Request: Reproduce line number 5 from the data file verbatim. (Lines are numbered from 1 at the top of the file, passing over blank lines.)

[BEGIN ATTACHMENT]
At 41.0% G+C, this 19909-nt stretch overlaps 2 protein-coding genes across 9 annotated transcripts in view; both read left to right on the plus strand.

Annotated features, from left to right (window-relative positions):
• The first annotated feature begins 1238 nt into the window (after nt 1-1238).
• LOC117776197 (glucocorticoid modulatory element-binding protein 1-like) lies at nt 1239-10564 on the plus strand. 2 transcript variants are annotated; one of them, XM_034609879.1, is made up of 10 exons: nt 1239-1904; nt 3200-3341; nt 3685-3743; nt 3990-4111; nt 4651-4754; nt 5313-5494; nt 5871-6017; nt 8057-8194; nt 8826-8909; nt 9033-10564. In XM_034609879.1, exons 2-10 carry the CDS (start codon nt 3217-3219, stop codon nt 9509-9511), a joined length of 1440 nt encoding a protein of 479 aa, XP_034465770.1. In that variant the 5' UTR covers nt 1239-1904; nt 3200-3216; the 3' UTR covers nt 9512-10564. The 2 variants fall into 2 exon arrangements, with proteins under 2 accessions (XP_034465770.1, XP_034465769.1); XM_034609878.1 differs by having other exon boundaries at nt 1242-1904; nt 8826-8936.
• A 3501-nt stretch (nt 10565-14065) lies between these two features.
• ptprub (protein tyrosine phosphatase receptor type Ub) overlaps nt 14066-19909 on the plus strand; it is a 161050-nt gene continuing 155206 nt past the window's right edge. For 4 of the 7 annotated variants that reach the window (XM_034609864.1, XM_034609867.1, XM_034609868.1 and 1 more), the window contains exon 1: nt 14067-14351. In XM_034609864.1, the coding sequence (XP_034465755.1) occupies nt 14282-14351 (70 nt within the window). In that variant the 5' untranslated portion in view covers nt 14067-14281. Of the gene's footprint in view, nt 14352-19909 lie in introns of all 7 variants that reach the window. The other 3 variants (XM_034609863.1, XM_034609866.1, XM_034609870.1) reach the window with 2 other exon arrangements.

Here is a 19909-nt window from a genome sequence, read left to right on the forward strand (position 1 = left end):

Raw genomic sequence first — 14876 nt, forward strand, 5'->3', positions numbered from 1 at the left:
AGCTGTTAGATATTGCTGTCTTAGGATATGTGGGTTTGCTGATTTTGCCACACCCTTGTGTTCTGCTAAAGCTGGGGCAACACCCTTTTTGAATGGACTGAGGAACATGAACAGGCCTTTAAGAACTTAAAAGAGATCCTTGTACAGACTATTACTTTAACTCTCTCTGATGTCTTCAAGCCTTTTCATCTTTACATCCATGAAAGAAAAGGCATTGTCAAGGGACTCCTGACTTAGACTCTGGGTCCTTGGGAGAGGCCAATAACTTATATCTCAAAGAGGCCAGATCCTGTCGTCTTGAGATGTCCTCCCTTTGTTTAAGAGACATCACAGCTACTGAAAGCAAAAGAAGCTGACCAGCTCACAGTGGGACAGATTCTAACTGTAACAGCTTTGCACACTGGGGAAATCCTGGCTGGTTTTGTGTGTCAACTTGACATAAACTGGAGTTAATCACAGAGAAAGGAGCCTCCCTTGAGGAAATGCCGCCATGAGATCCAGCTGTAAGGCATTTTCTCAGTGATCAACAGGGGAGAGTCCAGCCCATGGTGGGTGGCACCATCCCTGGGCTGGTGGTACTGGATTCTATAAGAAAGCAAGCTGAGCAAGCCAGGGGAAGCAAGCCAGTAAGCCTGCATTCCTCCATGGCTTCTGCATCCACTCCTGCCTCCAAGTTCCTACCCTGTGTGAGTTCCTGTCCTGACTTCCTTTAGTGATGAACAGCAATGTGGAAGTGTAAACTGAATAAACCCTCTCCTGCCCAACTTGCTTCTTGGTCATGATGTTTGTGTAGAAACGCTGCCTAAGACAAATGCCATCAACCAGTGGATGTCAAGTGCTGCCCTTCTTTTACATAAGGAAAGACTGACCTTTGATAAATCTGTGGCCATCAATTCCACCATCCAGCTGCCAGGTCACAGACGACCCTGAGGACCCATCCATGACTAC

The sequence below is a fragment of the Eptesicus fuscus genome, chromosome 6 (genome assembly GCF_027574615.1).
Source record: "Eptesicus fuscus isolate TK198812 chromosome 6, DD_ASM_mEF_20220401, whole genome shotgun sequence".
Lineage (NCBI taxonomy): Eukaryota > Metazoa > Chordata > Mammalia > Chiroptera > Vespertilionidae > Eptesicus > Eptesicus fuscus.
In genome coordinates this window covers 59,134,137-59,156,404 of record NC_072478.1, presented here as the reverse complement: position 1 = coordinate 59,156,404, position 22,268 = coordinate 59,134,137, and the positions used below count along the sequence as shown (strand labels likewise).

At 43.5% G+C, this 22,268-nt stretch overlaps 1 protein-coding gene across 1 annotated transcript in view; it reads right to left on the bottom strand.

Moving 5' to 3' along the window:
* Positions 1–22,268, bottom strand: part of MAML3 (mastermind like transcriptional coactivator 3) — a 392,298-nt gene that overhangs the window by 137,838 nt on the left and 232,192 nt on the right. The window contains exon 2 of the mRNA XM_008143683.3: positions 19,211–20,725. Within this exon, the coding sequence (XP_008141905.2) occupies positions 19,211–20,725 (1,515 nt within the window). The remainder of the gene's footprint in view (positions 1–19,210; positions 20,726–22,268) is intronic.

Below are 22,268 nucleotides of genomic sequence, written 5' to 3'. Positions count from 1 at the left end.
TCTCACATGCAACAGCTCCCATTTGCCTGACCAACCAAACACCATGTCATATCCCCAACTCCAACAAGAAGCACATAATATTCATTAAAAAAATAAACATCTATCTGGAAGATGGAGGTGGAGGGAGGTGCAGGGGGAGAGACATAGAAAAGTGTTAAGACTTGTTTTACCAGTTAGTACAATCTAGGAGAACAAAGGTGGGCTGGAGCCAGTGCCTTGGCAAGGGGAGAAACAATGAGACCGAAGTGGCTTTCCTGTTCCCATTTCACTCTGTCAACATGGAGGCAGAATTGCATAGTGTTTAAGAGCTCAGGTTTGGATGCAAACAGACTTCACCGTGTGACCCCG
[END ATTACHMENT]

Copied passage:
• A 3501-nt stretch (nt 10565-14065) lies between these two features.